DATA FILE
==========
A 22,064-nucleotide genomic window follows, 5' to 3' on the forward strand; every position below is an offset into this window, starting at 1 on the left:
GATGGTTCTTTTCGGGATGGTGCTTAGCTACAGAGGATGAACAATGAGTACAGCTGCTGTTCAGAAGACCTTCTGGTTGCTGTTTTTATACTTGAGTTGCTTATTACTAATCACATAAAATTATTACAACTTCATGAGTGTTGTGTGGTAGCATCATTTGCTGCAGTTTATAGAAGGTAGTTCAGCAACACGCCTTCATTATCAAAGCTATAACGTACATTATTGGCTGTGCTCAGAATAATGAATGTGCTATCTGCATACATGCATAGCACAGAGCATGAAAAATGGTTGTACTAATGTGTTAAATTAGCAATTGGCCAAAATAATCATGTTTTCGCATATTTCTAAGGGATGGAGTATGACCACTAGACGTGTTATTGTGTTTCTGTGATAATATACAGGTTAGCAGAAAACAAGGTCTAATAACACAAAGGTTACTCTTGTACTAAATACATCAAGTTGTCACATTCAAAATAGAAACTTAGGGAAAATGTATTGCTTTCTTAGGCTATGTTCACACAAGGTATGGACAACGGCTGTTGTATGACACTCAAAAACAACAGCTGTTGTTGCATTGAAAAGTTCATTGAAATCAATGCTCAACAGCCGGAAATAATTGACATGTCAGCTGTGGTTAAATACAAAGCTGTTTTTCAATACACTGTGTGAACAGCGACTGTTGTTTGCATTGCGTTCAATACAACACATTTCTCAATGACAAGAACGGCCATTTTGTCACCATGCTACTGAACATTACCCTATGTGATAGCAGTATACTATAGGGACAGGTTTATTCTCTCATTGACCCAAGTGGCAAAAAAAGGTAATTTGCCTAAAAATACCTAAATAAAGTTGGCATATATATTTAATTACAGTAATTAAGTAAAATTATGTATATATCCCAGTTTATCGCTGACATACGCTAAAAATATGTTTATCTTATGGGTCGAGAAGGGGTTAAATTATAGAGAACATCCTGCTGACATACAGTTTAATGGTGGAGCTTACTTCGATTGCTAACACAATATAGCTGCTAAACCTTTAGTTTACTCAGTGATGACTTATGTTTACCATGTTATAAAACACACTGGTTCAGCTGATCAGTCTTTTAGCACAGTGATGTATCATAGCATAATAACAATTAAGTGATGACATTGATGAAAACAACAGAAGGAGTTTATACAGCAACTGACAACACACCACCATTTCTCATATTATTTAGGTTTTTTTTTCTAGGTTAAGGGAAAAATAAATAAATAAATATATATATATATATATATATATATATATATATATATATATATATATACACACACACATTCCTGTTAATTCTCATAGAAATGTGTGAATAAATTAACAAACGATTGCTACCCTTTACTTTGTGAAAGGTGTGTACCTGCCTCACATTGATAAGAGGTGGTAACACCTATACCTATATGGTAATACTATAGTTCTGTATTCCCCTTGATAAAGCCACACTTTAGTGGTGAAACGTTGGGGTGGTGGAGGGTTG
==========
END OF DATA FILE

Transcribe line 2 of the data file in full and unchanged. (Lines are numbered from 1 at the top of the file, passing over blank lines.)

GATGGTTCTTTTCGGGATGGTGCTTAGCTACAGAGGATGAACAATGAGTACAGCTGCTGTTCAGAAGACCTTCTGGTTGCTGTTTTTATACTTGAGTTGCTTATTACTAATCACATAAAATTATTACAACTTCATGAGTGTTGTGTGGTAGCATCATTTGCTGCAGTTTATAGAAGGTAGTTCAGCAACACGCCTTCATTATCAAAGCTATAACGTACATTATTGGCTGTGCTCAGAATAATGAATGTGCTATCTGCATACATGCATAGCACAGAGCATGAAAAATGGTTGTACTAATGTGTTAAATTAGCAATTGGCCAAAATAATCATGTTTTCGCATATTTCTAAGGGATGGAGTATGACCACTAGACGTGTTATTGTGTTTCTGTGATAATATACAGGTTAGCAGAAAACAAGGTCTAATAACACAAAGGTTACTCTTGTACTAAATACATCAAGTTGTCACATTCAAAATAGAAACTTAGGGAAAATGTATTGCTTTCTTAGGCTATGTTCACACAAGGTATGGACAACGGCTGTTGTATGACACTCAAAAACAACAGCTGTTGTTGCATTGAAAAGTTCATTGAAATCAATGCTCAACAGCCGGAAATAATTGACATGTCAGCTGTGGTTAAATACAAAGCTGTTTTTCAATACACTGTGTGAACAGCGACTGTTGTTTGCATTGCGTTCAATACAACACATTTCTCAATGACAAGAACGGCCATTTTGTCACCATGCTACTGAACATTACCCTATGTGATAGCAGTATACTATAGGGACAGGTTTATTCTCTCATTGACCCAAGTGGCAAAAAAAGGTAATTTGCCTAAAAATACCTAAATAAAGTTGGCATATATATTTAATTACAGTAATTAAGTAAAATTATGTATATATCCCAGTTTATCGCTGACATACGCTAAAAATATGTTTATCTTATGGGTCGAGAAGGGGTTAAATTATAGAGAACATCCTGCTGACATACAGTTTAATGGTGGAGCTTACTTCGATTGCTAACACAATATAGCTGCTAAACCTTTAGTTTACTCAGTGATGACTTATGTTTACCATGTTATAAAACACACTGGTTCAGCTGATCAGTCTTTTAGCACAGTGATGTATCATAGCATAATAACAATTAAGTGATGACATTGATGAAAACAACAGAAGGAGTTTATACAGCAACTGACAACACACCACCATTTCTCATATTATTTAGGTTTTTTTTTCTAGGTTAAGGGAAAAATAAATAAATAAATATATATATATATATATATATATATATATATATATATATATATATATACACACACACATTCCTGTTAATTCTCATAGAAATGTGTGAATAAATTAACAAACGATTGCTACCCTTTACTTTGTGAAAGGTGTGTACCTGCCTCACATTGATAAGAGGTGGTAACACCTATACCTATATGGTAATACTATAGTTCTGTATTCCCCTTGATAAAGCCACACTTTAGTGGTGAAACGTTGGGGTGGTGGAGGGTTG